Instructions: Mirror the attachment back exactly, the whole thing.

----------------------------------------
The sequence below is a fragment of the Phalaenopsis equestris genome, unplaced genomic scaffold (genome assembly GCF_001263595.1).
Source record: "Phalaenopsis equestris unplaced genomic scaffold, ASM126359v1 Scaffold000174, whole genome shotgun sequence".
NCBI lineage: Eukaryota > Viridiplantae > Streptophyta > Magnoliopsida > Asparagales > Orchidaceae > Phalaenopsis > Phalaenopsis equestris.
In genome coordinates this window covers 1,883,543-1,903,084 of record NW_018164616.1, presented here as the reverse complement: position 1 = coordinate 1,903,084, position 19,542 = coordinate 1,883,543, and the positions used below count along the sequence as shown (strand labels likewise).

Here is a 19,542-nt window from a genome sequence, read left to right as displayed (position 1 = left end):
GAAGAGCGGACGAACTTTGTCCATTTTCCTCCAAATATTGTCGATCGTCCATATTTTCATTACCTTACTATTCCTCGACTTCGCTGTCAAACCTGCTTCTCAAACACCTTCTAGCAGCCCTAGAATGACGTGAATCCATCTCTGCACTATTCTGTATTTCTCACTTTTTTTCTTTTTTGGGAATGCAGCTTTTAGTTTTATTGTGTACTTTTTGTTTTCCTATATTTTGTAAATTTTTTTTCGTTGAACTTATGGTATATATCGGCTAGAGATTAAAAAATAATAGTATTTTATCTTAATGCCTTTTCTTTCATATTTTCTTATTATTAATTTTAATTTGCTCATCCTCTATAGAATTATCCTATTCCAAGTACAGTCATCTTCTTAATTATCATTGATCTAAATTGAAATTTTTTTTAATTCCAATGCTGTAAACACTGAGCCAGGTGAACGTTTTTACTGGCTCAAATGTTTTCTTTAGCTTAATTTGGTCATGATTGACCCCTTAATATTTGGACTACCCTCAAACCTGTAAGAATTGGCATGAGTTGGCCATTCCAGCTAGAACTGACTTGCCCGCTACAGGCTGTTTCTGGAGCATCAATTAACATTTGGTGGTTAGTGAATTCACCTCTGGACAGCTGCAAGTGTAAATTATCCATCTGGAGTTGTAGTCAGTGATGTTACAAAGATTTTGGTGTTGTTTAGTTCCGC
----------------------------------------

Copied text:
The sequence below is a fragment of the Phalaenopsis equestris genome, unplaced genomic scaffold (genome assembly GCF_001263595.1).
Source record: "Phalaenopsis equestris unplaced genomic scaffold, ASM126359v1 Scaffold000174, whole genome shotgun sequence".
NCBI lineage: Eukaryota > Viridiplantae > Streptophyta > Magnoliopsida > Asparagales > Orchidaceae > Phalaenopsis > Phalaenopsis equestris.
In genome coordinates this window covers 1,883,543-1,903,084 of record NW_018164616.1, presented here as the reverse complement: position 1 = coordinate 1,903,084, position 19,542 = coordinate 1,883,543, and the positions used below count along the sequence as shown (strand labels likewise).

Here is a 19,542-nt window from a genome sequence, read left to right as displayed (position 1 = left end):
GAAGAGCGGACGAACTTTGTCCATTTTCCTCCAAATATTGTCGATCGTCCATATTTTCATTACCTTACTATTCCTCGACTTCGCTGTCAAACCTGCTTCTCAAACACCTTCTAGCAGCCCTAGAATGACGTGAATCCATCTCTGCACTATTCTGTATTTCTCACTTTTTTTCTTTTTTGGGAATGCAGCTTTTAGTTTTATTGTGTACTTTTTGTTTTCCTATATTTTGTAAATTTTTTTTCGTTGAACTTATGGTATATATCGGCTAGAGATTAAAAAATAATAGTATTTTATCTTAATGCCTTTTCTTTCATATTTTCTTATTATTAATTTTAATTTGCTCATCCTCTATAGAATTATCCTATTCCAAGTACAGTCATCTTCTTAATTATCATTGATCTAAATTGAAATTTTTTTTAATTCCAATGCTGTAAACACTGAGCCAGGTGAACGTTTTTACTGGCTCAAATGTTTTCTTTAGCTTAATTTGGTCATGATTGACCCCTTAATATTTGGACTACCCTCAAACCTGTAAGAATTGGCATGAGTTGGCCATTCCAGCTAGAACTGACTTGCCCGCTACAGGCTGTTTCTGGAGCATCAATTAACATTTGGTGGTTAGTGAATTCACCTCTGGACAGCTGCAAGTGTAAATTATCCATCTGGAGTTGTAGTCAGTGATGTTACAAAGATTTTGGTGTTGTTTAGTTCCGC